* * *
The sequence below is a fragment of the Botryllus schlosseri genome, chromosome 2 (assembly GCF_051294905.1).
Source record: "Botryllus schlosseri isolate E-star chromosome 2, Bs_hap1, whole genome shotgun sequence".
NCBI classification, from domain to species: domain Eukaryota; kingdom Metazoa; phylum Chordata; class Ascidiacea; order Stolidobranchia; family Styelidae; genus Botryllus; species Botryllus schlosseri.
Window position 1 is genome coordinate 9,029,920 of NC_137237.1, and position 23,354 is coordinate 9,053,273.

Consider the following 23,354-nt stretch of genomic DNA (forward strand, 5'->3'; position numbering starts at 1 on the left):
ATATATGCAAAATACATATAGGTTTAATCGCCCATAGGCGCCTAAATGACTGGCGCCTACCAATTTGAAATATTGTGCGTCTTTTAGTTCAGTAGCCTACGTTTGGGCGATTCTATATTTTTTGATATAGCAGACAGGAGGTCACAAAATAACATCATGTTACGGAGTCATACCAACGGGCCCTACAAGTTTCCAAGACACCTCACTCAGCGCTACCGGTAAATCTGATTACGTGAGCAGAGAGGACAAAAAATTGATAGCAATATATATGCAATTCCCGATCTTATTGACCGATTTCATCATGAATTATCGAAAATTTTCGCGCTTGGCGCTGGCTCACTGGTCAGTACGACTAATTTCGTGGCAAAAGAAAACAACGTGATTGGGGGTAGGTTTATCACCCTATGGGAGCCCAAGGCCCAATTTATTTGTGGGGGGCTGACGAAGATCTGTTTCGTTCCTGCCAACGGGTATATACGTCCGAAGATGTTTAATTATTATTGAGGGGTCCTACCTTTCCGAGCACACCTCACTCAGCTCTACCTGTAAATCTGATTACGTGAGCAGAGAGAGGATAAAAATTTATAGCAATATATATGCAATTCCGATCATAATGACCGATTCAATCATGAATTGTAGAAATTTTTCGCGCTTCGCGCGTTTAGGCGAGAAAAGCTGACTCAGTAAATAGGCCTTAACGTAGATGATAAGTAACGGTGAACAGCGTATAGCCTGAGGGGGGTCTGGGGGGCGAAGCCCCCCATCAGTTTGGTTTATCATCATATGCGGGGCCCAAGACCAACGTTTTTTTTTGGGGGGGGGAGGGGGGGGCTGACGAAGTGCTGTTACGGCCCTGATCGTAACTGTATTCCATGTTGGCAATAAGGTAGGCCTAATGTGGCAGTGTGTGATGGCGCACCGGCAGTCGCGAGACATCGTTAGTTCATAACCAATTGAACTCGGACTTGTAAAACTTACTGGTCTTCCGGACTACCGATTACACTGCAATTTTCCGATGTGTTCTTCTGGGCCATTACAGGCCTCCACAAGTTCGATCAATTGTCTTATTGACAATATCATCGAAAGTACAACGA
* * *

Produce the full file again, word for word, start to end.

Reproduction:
The sequence below is a fragment of the Botryllus schlosseri genome, chromosome 2 (assembly GCF_051294905.1).
Source record: "Botryllus schlosseri isolate E-star chromosome 2, Bs_hap1, whole genome shotgun sequence".
NCBI classification, from domain to species: domain Eukaryota; kingdom Metazoa; phylum Chordata; class Ascidiacea; order Stolidobranchia; family Styelidae; genus Botryllus; species Botryllus schlosseri.
Window position 1 is genome coordinate 9,029,920 of NC_137237.1, and position 23,354 is coordinate 9,053,273.

Consider the following 23,354-nt stretch of genomic DNA (forward strand, 5'->3'; position numbering starts at 1 on the left):
ATATATGCAAAATACATATAGGTTTAATCGCCCATAGGCGCCTAAATGACTGGCGCCTACCAATTTGAAATATTGTGCGTCTTTTAGTTCAGTAGCCTACGTTTGGGCGATTCTATATTTTTTGATATAGCAGACAGGAGGTCACAAAATAACATCATGTTACGGAGTCATACCAACGGGCCCTACAAGTTTCCAAGACACCTCACTCAGCGCTACCGGTAAATCTGATTACGTGAGCAGAGAGGACAAAAAATTGATAGCAATATATATGCAATTCCCGATCTTATTGACCGATTTCATCATGAATTATCGAAAATTTTCGCGCTTGGCGCTGGCTCACTGGTCAGTACGACTAATTTCGTGGCAAAAGAAAACAACGTGATTGGGGGTAGGTTTATCACCCTATGGGAGCCCAAGGCCCAATTTATTTGTGGGGGGCTGACGAAGATCTGTTTCGTTCCTGCCAACGGGTATATACGTCCGAAGATGTTTAATTATTATTGAGGGGTCCTACCTTTCCGAGCACACCTCACTCAGCTCTACCTGTAAATCTGATTACGTGAGCAGAGAGAGGATAAAAATTTATAGCAATATATATGCAATTCCGATCATAATGACCGATTCAATCATGAATTGTAGAAATTTTTCGCGCTTCGCGCGTTTAGGCGAGAAAAGCTGACTCAGTAAATAGGCCTTAACGTAGATGATAAGTAACGGTGAACAGCGTATAGCCTGAGGGGGGTCTGGGGGGCGAAGCCCCCCATCAGTTTGGTTTATCATCATATGCGGGGCCCAAGACCAACGTTTTTTTTTGGGGGGGGGAGGGGGGGGCTGACGAAGTGCTGTTACGGCCCTGATCGTAACTGTATTCCATGTTGGCAATAAGGTAGGCCTAATGTGGCAGTGTGTGATGGCGCACCGGCAGTCGCGAGACATCGTTAGTTCATAACCAATTGAACTCGGACTTGTAAAACTTACTGGTCTTCCGGACTACCGATTACACTGCAATTTTCCGATGTGTTCTTCTGGGCCATTACAGGCCTCCACAAGTTCGATCAATTGTCTTATTGACAATATCATCGAAAGTACAACGA